Common Defenses to a Personal Injury Lawsuit

Personal Injury Lawsuit

When you’ve been hurt because of the carelessness or negligence of another person, it can seem like an open and shut case. That’s seldom the reality, though, as the defendant will often have some policy of insurance that provides some level of coverage, and will have lawyers retained by the insurance company whose job is to diminish or defeat your claim. Accordingly, you can expect that those attorneys will raise a number of potential defenses to liability. Those defenses generally allege either that you (the plaintiff) caused the accident or that your injuries did not arise from the accident.

Contributory and Comparative Negligence

It’s not uncommon that both parties involved in an accident were negligent in some way—the driver who hit you may have been speeding, but you may have failed to come to a complete stop at a red light. In reality, it’s almost always possible to assert that, had you done something differently, the accident would not have occurred. For centuries, this doctrine, known as contributory negligence, was a complete bar to recovery by an injured person. If the defendant could show that you contributed to the injury in any way, you could recover nothing.

Because of the perceived harshness of such a rule, the doctrine of contributory negligence has generally been replaced by the concept of comparative negligence. There’s some disagreement with respect to the scope of comparative negligence. Some states apply a rule of “pure comparative negligence,” where an injured person may always recover something, even if he or she was primarily at fault. Other states, including New Jersey, have adopted what is known as “modified comparative negligence,” where the plaintiff may only recover if his or her liability was less than that of the defendant(s).

Assumption of Risk

This defense contends that the injured person knew that the activity engaged in was potentially dangerous and voluntarily assumed the risk of injury by participating in the activity or event. This type of defense is common when someone is injured at a spectator event (being hit by a baseball or a hockey puck, for example), or when someone is hurt while engaged in a dangerous activity, such as bungee jumping or skydiving.

Contact the Law Offices of Mallon & Tranger

To learn how we can help you if you have been injured, contact us online or call us at 732-410-6094 (toll free at 877-320-0692). There is no charge for your first meeting. We have offices in Freehold, Toms River and Point Pleasant.

Settling a Work Comp Claim in New Jersey

Work Comp Claim

When you have been hurt on the job in New Jersey, you have the option to settle your case before your injury fully heals, or before you’ve reached maximum medical improvement. There may be a number of reasons for doing so—you may simply want to be done with the insurance company, or you may want a lump sum settlement. A settlement may or may not, however, be in your best interests. You should talk to an experienced attorney before making the decision to accept a settlement.

In New Jersey, there are two types of workers’ compensation settlements:

  • Section 20 settlements—This type of settlement is only available if the workers’ compensation insurance company initially rejected your claim. By accepting a settlement, you relinquish all further claims related to the injury, including any claims for future medical treatment. Furthermore, you will be prohibited from reopening your claim at any time.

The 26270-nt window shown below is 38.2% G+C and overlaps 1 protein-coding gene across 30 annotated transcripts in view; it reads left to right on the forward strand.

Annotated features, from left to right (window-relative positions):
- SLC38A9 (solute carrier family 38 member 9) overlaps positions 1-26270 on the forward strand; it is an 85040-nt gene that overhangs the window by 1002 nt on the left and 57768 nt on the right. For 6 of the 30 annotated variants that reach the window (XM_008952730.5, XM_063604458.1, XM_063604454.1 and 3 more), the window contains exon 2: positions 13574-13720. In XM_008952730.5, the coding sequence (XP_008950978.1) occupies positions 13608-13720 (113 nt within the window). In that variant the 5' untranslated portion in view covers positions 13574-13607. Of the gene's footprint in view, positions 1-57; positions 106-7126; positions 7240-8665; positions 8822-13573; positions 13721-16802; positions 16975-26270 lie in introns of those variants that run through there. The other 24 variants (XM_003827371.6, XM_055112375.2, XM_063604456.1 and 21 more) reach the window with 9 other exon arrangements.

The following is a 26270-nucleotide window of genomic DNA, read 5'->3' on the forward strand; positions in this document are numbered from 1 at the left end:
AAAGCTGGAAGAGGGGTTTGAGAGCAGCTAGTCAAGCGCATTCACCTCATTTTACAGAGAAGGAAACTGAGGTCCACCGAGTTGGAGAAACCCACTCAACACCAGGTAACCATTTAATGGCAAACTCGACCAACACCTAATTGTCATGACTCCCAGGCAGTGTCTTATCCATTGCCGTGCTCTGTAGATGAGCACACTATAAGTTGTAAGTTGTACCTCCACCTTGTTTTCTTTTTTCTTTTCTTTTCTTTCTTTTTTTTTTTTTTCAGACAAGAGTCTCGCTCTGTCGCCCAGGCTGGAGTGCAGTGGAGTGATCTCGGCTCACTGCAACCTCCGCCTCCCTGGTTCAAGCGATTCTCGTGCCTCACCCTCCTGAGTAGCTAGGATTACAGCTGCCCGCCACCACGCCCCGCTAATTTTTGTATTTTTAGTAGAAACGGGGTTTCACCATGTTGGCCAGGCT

• Section 22 settlements—If you and the workers’ compensation insurance company can agree on a specific permanent disability rating, you can settle any workers’ compensation  claim, even one that has been approved, with a Section22 settlement. A caveat, though—under a Section 22 settlement, payments will always be in installments under the state’s schedule of benefits.

Why You Might Want to Wait to Settle Your Workers’ Compensation Claim

Though you can settle the claim at any time, it’s usually wise to wait until your doctor has indicated that you’ve reached MMI, or maximum medical improvement. If you wait, you’ll still be eligible for coverage for any procedures that become necessary. If you settle too early, and you need additional surgery, you won’t have coverage.

Contact the Law Offices of Mallon & Tranger

To learn how we can help you if you have been injured in the workplace, contact us online or call us at 732-410-6094 (toll free at 877-320-0692). There is no charge for your first meeting. We have offices in Freehold, Toms River and Point Pleasant.

Can You Resist Arrest if Police Use Excessive Force?

Police Use Excessive Force

In most instances, when a law enforcement officer is attempting to place you under arrest, you don’t have the legal right to resist. In fact, it’s an additional offense in most contexts. But there are limited circumstances where you can take measures to protect yourself and may actually be entitled to use force yourself. Here’s when that may be legitimate.

The Use of Excessive Force by a Police Officer

Under New Jersey law (similar to many other states), if a police officer uses unnecessary and excessive force when making an arrest, and the suspect reasonably believe that the force could result in “great bodily harm,” the suspect may use that force necessary to protect himself. In most jurisdictions, the use of excessive force is considered to be assault or battery, thereby giving the victim the right to defend himself.